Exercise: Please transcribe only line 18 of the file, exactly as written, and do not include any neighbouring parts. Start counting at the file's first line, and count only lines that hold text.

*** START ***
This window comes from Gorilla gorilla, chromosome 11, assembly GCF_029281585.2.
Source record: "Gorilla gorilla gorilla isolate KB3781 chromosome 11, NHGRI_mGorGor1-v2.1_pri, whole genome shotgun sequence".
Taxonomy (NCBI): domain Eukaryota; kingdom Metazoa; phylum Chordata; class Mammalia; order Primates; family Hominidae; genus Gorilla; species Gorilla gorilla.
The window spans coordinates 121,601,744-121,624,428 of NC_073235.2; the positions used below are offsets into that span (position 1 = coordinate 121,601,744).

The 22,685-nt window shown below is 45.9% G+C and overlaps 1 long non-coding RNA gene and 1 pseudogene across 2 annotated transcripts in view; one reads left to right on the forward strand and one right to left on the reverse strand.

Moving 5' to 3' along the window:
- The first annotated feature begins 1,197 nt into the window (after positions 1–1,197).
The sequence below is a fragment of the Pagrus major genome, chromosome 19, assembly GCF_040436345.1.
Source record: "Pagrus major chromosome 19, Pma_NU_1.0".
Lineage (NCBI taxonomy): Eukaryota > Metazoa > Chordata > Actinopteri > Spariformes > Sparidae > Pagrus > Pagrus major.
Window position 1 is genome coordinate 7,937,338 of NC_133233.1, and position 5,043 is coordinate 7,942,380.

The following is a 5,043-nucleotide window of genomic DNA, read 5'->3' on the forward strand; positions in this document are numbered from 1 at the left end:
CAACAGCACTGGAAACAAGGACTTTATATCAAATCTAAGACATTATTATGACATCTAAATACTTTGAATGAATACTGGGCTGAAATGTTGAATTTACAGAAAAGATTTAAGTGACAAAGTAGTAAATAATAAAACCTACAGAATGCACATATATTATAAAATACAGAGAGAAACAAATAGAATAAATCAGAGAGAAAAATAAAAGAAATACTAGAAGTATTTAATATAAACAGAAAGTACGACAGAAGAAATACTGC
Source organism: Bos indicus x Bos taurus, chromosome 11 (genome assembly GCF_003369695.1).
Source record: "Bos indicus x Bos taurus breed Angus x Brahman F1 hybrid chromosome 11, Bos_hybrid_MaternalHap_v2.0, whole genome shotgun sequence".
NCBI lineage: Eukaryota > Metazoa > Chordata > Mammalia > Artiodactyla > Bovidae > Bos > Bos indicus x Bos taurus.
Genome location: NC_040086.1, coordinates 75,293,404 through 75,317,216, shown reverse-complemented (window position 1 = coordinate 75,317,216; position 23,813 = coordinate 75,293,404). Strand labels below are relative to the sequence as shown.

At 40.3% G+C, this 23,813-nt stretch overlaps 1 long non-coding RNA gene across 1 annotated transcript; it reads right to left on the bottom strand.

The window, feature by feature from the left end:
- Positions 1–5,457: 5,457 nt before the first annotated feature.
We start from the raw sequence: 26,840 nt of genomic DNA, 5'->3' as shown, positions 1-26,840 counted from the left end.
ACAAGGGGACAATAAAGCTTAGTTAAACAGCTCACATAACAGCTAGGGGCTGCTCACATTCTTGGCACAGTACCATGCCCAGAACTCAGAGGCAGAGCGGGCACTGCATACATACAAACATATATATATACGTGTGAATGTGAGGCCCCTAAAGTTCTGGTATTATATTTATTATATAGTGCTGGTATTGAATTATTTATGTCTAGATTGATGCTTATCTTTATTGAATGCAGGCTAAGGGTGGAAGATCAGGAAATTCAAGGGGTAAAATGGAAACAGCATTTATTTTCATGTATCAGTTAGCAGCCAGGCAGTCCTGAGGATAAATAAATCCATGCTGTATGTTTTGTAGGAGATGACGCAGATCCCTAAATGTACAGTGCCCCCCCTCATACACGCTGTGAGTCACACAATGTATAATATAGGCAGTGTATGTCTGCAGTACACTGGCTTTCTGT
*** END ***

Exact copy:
At 40.3% G+C, this 23,813-nt stretch overlaps 1 long non-coding RNA gene across 1 annotated transcript; it reads right to left on the bottom strand.